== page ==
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Using a Lawyer vs a Collection Agency to collect debt

Hello everyone, I wanted to get some input from the group regarding your experience with collect debt. We are a small IT consulting company and a customer owes us around $20,000.

Greatly appreciate your comments.

Thanks!

9 Replies

Brian McConnell
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Brian McConnell Entrepreneur
Head of Localization at Medium.com
I highly recommend Guido & Guido Associates for a job like this. ;)
John Arroyo
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John Arroyo Entrepreneur • Advisor
Delivering ecommerce and cloud applications, CEO of Arroyo Labs
Do you think the client actually has the funds or do they have the money, they just playing games with the payment. In my opinion, it affects the strategy.
Warren Cardinal
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Warren Cardinal Entrepreneur
Web Designer | SEO Consultant | Founder lucidcrew.com

Sometimes just a call and/or a letter from an attorney does the trick.

Duane Nickull
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Duane Nickull Entrepreneur • Advisor
Chief Marketing Officer, Co-Founder at Cheddar Labs
Make sure your TOS and agreement contains an interest clause too. I had one stiff me for a $63K bill last year. I am charging them 2% interest, compound every month. Before they launch, they will have to deal with me.

Other tips:
- always demand deposits
- source code escrow
- make sure you are legally not prejudicing yourself.

This is a legal issue and I would urge you to seek legal council on it.

Duane
Michael Flynn
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Michael Flynn Entrepreneur
Co Founder at Bootstrap Heroes
Assuming the contract was successfully completed... telling someone you're going to submit the debt to a credit agency may help because their credit will be affected. If they are disputing that it was completed, that is another matter. Suing is pretty annoying because it is expensive, you have to serve them, you have to serve the correct legal entity, etc. plus you have to actually collect. There are many pitfalls. If the threat of tarnishing their credit doesn't get them talking, then sometimes a letter from a lawyer is the next step, then after that... you might have to sue. That's my personal experience, not legal advice. I certainly might be wrong.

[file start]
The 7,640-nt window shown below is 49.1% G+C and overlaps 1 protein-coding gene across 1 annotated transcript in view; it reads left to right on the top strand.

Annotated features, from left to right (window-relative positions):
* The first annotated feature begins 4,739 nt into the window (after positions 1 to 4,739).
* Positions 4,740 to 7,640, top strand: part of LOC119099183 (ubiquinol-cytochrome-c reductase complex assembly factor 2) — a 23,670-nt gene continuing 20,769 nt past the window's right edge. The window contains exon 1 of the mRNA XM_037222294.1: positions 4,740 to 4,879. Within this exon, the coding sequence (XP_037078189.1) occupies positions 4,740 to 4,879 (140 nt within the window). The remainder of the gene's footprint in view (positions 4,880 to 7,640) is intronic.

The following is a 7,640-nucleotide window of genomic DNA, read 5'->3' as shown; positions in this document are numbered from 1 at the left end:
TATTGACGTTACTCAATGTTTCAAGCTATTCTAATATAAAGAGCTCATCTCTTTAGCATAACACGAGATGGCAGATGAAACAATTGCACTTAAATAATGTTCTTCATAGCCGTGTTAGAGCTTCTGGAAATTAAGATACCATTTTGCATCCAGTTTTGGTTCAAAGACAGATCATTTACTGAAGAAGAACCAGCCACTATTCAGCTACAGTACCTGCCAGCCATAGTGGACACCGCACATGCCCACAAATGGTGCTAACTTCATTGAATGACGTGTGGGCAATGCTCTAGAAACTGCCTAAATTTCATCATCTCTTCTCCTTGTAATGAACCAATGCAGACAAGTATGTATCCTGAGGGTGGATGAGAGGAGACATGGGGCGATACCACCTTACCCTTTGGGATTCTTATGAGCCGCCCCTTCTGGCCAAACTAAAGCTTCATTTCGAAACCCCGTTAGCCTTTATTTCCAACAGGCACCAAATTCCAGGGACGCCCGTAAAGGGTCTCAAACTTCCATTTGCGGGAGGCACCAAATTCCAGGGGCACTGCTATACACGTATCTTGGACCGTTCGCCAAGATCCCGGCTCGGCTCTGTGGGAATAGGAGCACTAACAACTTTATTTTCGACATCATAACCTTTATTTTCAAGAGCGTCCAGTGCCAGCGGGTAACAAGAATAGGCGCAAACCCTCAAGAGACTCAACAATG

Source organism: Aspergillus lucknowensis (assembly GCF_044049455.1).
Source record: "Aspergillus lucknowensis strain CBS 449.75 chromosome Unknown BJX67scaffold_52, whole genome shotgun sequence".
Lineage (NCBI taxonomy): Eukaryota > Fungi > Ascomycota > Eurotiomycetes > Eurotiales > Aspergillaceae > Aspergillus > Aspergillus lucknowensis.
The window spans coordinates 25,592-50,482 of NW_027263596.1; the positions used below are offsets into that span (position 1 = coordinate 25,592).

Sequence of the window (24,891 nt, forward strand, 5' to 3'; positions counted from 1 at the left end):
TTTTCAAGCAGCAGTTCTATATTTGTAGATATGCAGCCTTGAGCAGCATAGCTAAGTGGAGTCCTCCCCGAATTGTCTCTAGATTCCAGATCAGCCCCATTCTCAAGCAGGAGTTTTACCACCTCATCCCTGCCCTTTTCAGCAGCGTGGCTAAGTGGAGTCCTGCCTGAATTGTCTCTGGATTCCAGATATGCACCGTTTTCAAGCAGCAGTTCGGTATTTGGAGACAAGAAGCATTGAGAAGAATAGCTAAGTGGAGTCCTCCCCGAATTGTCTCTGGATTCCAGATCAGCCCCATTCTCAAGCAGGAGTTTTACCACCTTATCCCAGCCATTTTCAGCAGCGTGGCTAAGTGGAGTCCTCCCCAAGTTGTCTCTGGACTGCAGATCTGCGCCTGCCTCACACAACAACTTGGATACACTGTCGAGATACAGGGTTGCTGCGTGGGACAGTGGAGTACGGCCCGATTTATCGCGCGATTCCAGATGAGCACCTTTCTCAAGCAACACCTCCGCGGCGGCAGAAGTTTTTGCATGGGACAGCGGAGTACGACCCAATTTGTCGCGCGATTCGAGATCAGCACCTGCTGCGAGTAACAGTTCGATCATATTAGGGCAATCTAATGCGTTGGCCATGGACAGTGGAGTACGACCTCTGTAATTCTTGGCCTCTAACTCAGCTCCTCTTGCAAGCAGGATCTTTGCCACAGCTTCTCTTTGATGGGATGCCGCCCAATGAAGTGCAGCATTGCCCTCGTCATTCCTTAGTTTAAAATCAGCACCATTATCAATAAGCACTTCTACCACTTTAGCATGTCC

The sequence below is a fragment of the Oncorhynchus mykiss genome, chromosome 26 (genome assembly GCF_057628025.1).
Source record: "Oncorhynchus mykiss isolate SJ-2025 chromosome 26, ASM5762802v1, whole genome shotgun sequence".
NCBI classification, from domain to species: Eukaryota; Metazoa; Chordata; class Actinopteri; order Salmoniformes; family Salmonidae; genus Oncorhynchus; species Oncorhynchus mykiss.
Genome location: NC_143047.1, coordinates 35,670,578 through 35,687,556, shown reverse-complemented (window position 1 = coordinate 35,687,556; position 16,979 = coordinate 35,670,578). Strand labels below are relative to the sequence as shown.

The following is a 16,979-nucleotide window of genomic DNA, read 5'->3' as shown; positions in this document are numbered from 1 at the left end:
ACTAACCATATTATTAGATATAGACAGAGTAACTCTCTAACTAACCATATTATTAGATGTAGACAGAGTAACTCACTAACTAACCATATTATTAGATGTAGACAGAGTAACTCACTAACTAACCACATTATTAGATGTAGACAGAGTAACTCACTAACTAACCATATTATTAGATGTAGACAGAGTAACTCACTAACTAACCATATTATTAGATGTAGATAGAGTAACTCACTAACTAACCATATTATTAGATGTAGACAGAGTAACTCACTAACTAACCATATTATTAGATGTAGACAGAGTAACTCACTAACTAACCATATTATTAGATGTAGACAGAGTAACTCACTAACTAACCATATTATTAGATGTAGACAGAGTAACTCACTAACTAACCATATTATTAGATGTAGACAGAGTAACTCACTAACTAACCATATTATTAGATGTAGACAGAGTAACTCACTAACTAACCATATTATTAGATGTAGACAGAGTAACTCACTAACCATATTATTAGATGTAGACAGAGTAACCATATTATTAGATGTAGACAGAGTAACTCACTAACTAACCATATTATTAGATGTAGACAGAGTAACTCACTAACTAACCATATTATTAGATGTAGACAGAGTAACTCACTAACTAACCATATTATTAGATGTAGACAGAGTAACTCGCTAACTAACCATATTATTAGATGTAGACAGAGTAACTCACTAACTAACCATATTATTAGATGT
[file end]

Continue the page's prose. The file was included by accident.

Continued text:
Michael Brill
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Michael Brill Entrepreneur
Technology startup exec focused on AI-driven products
Depends whether they are disputing your bills or not... or whether you expect them to. Assuming you do hire Guido and Guido (another big thumbs up from me btw) then if their first demand is met with a denial of obligation (or just ignoring them altogether), then you're back to square one. G&G isn't in the business of filing lawsuits.

Can you describe your collections efforts to date and their response?
Robert Clegg
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Robert Clegg Entrepreneur • Advisor
Game Based Learning Expert
What was the name of the website that told you the inside story of failing companies. Was it F#$@&D.com? There should be a "collections" website. You can put the real truth about companies who pull this crap. You can totally out freelancers who screw you, etc. I know Elance and places like it have "reputations" and such, but a site with some underground feel to it would be more legit.
Chhean Saur
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Chhean Saur Entrepreneur
Independent Software Developer & Consultant at Saur Inc.
Just as an aside option, you should also consult your tax accountant. You might be able to write off the debt against the business and force the customer to pay income taxes on the services to the IRS. Of course, I'd rather try and collect the revenue first.

Richard Rosen
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Richard Rosen Entrepreneur
Founder of FastCall --​> #1 Phone Sales Productivity app in the Salesforce AppExchange
Collecting is really hard. I agree w John A - you need to find out if they have funds. Makes all the difference. Be prepared to get 0, or $.10 on the dollar.
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